NATIVE AMERICAN CEREMONIAL AND DANCE RATTLES
© 2010 Cherry Hill
Native American rattles have been and are used for many purposes including healing and other medicine uses, dancing for ceremony and celebration, commemorating birth and more. To First Nations people, shakers or rattles represent rain (for prayers of abundance and prosperity) and tears, especially those of emotional release. Tears of joy signifying when the mind, body, soul and spirit connect. Ceremonially, rattles are used in cleansing and purifying, spiritual guidance work, celebration and in thanks and respect to Ancestral Spirits.
Dragonfly Spirit Gourd Rattle by Cynthia Whitehawk, Apache
Rattles can be made of many materials including deer and elk hooves, rawhide, turtle shells, gourds, wood, buffalo parts (horn, hump bone, scrotum) bones, horns and antlers of all kinds, leather (cowhide, buckskin, elkskin).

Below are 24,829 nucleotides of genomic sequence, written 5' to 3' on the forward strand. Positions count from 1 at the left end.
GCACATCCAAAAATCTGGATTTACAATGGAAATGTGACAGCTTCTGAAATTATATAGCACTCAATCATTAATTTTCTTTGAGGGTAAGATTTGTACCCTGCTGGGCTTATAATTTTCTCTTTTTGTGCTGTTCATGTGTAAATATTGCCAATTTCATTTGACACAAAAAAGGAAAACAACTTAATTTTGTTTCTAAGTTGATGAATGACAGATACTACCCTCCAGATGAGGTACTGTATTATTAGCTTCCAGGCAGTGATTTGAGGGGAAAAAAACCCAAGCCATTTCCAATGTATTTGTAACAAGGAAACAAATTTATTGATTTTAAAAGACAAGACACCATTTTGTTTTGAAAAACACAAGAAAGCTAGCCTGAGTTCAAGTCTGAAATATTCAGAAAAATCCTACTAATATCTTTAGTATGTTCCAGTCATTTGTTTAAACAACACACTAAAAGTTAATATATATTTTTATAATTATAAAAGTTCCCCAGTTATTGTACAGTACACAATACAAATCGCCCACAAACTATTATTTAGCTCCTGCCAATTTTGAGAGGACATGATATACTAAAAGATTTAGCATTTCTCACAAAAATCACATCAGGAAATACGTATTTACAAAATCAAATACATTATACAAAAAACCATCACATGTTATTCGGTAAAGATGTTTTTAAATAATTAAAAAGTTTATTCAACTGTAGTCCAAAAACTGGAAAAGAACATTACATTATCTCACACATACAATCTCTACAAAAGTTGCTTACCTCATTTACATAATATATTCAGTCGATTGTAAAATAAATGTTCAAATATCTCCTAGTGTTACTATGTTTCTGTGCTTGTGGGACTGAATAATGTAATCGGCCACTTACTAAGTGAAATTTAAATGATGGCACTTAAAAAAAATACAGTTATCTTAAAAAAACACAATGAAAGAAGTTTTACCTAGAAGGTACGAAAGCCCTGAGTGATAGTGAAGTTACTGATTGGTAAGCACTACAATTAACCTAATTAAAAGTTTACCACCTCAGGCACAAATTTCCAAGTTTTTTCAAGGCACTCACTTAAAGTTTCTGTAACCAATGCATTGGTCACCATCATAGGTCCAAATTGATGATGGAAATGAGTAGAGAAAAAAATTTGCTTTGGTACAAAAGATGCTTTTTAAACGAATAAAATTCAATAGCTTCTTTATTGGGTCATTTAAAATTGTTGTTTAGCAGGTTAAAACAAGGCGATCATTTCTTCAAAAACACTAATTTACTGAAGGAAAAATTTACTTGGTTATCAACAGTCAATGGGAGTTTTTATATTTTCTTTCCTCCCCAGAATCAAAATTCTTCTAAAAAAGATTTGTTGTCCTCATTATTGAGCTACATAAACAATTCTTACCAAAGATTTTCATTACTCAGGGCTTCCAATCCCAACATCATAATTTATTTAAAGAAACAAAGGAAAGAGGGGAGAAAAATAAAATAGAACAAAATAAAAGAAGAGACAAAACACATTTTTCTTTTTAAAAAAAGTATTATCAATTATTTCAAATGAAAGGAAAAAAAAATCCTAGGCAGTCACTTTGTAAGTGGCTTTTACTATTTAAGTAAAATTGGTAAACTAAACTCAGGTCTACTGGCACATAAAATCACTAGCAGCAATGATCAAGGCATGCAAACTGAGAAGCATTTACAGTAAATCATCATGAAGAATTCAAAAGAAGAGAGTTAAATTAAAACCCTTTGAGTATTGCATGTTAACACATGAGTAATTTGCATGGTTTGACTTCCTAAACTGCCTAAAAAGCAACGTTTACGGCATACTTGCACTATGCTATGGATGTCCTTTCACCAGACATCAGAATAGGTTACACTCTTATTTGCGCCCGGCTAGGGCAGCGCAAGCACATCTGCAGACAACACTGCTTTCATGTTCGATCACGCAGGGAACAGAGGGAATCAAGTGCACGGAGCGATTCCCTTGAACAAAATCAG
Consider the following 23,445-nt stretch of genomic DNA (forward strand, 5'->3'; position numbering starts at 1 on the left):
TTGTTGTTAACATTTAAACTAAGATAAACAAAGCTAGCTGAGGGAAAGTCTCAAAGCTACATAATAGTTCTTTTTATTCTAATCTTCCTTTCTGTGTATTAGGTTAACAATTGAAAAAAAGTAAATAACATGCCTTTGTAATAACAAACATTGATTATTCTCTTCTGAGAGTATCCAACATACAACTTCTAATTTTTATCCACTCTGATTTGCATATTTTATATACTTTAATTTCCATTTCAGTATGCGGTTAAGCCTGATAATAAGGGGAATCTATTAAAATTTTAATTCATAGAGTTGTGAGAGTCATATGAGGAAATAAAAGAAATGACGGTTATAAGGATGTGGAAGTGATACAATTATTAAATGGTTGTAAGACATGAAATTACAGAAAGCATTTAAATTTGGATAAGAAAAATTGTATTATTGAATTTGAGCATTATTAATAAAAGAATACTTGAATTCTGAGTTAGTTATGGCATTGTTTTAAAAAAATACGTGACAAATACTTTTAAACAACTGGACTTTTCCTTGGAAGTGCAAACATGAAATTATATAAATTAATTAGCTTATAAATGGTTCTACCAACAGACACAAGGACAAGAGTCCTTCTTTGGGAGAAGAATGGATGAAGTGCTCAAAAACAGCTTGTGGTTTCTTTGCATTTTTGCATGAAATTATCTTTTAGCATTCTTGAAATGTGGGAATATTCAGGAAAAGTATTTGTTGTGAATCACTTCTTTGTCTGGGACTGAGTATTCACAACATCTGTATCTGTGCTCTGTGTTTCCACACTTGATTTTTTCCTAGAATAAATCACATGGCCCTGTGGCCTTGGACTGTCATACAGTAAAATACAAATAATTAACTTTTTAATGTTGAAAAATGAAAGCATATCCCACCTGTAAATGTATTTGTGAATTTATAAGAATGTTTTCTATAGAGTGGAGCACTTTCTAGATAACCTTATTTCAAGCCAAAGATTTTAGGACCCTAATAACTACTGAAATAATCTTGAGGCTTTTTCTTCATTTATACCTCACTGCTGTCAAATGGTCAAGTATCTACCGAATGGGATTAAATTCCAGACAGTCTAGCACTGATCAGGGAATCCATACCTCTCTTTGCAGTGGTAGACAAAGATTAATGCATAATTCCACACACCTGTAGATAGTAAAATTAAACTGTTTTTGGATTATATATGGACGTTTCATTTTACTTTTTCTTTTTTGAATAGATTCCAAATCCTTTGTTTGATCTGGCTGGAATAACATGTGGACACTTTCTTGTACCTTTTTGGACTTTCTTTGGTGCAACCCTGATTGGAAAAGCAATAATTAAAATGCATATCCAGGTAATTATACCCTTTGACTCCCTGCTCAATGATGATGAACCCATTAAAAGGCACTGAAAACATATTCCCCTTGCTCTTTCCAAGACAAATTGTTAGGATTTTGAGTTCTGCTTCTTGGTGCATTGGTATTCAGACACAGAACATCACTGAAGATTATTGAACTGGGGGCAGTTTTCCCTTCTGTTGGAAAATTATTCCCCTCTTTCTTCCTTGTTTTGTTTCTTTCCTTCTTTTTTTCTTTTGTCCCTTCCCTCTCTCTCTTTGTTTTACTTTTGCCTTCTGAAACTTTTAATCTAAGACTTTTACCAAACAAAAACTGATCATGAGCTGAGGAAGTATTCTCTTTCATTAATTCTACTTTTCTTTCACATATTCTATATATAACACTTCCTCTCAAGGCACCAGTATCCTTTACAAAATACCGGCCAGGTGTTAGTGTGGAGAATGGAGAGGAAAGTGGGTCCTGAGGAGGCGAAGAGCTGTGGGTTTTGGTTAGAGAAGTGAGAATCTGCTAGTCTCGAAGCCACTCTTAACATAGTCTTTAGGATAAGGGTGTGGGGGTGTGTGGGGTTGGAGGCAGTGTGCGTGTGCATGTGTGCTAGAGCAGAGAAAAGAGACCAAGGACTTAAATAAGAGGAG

Wolf Spirit Gourd Rattle by Apache Cynthia Whitehawk
The rattling items are either inside or outside. Rattles such as gourds might have small items inside such as beans, corn, small stones, or even the seeds native to the gourd itself.
Raven Spirit Gourd Rattle by Apache Cynthia Whitehawk
Rattles with external sound makers are adorned with pieces of metal, tinkle cones, bells, beads and more.
Lakota Horse Spirit Dance Rattle by Alan Monroe, Oglala Lakota
Generally, medicine rattles are made entirely of natural materials and the sound is more muted. Dance rattles are made of almost any materials, natural and otherwise. In fact, unusual items such as pieces of scrap metal, coins and other resonating materials are used to create a loud, crisp sound. Dance rattles are often made like a coup stick, using bone or wood with a handle on the end.
Horse Spirit Dance Rattle by Alan Monroe, Oglala Lakota